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Opinions of Thursday, 28 June 2018

Columnist: Caroline Boateng

The Speaker’s silence and the reforms citizens need

Speaker of Parliament, Mike Oquaye Speaker of Parliament, Mike Oquaye

Odekro says the Speaker of the Parliament of Ghana is silent on Article 78(1) of the 1992 Constitution.

That article permits the President to appoint, with the prior approval of the House, ministers of state from among members.

The result of that has been absenteeism without permission from Parliament that Odekro has analysed to be 14 times more likely among parliamentarians doubling as ministers of state.

However, it seems our enthusiastic Speaker, who is also a great champion of parliamentary reforms, appears to have no urge in dealing with the root cause of this persistent absenteeism.

Odekro, by the way, is an institution that has set itself the goal of simplifying Parliament and their processes for citizens.

So, by analysing parliamentary publications produced by units, such as the Hansard Department of Parliament, order papers, votes and proceedings, as well as committee reports, it simplifies the information into reports for the public consumption.

The most recent report on the First Session of the Seventh Parliament, 2017 was launched about two weeks ago in Accra.

That is the report in which the Speaker’s silence on Article 78(1) is questioned.

A quarter of Members of Parliament (MPs), which is 71 out of the 275, are ministers of state.

Their absence from the House, therefore, means a significant chunk of the human resources are missing in legislative processes and the dearth of their contribution of ideas and knowledge in debates.

Before becoming the Speaker of the Seventh Parliament, Prof. Oquaye outlined a nine-point vision statement to transform Parliament.

Odekro documents that that agenda includes the passage of the Affirmative Action Law, the revision of the Standing Orders of Parliament, the introduction of the Private Members Bill and the improvement of the work of the Committees of Parliament for better probes into governance.

Speaker Oquaye was also set on commissioning a study on boycotts and walkouts in Parliament and their impact on the development of democracy, modernising Parliament’s library and record-keeping processes, commencing a Parliament/citizen encounter, improving the salaries and work conditions of MPs and getting a new chamber, good library and books with mimeographs.

Odekro is of the view that the Speaker is making some progress with his nine-point agenda.

What is worrying, however, is his silence in clearly stating his position on Article 78 (1), which is at the heart of the challenges of absenteeism.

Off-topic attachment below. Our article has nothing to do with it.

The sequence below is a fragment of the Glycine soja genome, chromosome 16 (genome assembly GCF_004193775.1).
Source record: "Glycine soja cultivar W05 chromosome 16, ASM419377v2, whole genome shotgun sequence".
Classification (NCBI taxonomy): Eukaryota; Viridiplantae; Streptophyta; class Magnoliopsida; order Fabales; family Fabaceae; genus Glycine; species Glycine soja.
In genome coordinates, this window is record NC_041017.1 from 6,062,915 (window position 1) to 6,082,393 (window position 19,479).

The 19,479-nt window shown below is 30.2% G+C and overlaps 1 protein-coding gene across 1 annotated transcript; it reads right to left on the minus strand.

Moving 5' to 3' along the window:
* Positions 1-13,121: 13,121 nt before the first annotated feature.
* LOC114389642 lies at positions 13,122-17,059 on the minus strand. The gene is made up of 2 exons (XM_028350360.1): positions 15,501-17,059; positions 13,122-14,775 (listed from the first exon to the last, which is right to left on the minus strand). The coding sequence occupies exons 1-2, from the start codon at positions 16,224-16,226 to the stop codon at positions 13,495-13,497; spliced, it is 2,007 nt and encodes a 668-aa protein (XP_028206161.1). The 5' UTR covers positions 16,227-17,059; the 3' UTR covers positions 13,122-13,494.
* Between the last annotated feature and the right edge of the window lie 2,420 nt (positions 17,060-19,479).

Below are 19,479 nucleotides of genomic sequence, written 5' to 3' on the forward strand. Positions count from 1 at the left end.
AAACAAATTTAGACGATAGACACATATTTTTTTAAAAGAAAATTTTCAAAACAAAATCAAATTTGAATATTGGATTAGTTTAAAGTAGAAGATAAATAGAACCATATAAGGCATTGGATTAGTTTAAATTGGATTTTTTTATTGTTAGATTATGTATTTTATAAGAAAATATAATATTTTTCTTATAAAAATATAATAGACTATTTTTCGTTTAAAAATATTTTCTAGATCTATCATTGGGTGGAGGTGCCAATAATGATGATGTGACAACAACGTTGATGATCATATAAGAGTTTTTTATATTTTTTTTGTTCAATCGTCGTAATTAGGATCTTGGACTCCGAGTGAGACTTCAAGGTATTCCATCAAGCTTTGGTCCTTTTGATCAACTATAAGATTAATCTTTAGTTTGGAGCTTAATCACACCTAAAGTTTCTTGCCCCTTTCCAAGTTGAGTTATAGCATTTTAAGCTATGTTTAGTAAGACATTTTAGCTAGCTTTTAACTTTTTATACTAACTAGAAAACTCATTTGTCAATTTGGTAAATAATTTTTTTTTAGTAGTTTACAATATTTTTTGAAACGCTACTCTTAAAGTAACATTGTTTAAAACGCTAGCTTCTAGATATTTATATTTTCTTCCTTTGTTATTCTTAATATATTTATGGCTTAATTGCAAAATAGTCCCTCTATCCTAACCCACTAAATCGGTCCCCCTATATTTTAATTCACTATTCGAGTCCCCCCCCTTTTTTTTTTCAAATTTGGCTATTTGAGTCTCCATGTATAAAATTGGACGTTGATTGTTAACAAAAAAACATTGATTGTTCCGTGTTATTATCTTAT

Odekro documents some of the Speaker’s lamentations over the absence of parliamentarians.

For instance, on Thursday, December 21, 2017, he is quoted in the report thus, “Honourable members, we must be careful about the reputation of this honourable House. We come to work; we don’t get the numbers. If that is the attitude you want to adopt, let us tell Ghanaians.”

The report states that sitting had to be suspended for the second time in three days following that comment.

It goes on to state that earlier on October 31, the Speaker walked into an almost empty chamber.

In spite of the Speaker’s complaints and the acknowledgement by some MPs, who have served for several years in the House, there seems to be no will for reforms in relation to that.

The genesis of Article 78 (1) was the defeat of President Hilla Limann’s (1979 and 1981) budget, which was rejected by parliamentarians who were at loggerheads with the executive.

But Odekro is of the view that the provision is outdated and inimical to our development and the evidence is there for all to see with the constant empty Chamber of the House seen on TV screens daily.

The Constitutional Review Commission report touched on this provision too and the recommendation should be looked at again.

Odekro also proposes strengthening the independence of Parliament by doing away with the article.

It states in its report that there is no loyalty to Parliament if members, particularly those of the governing party, have one eye there and the other on the executive to catch the President’s attention for appointments.

This is part of the parliamentary reforms citizens need. Our representatives should be punctual and present in the House.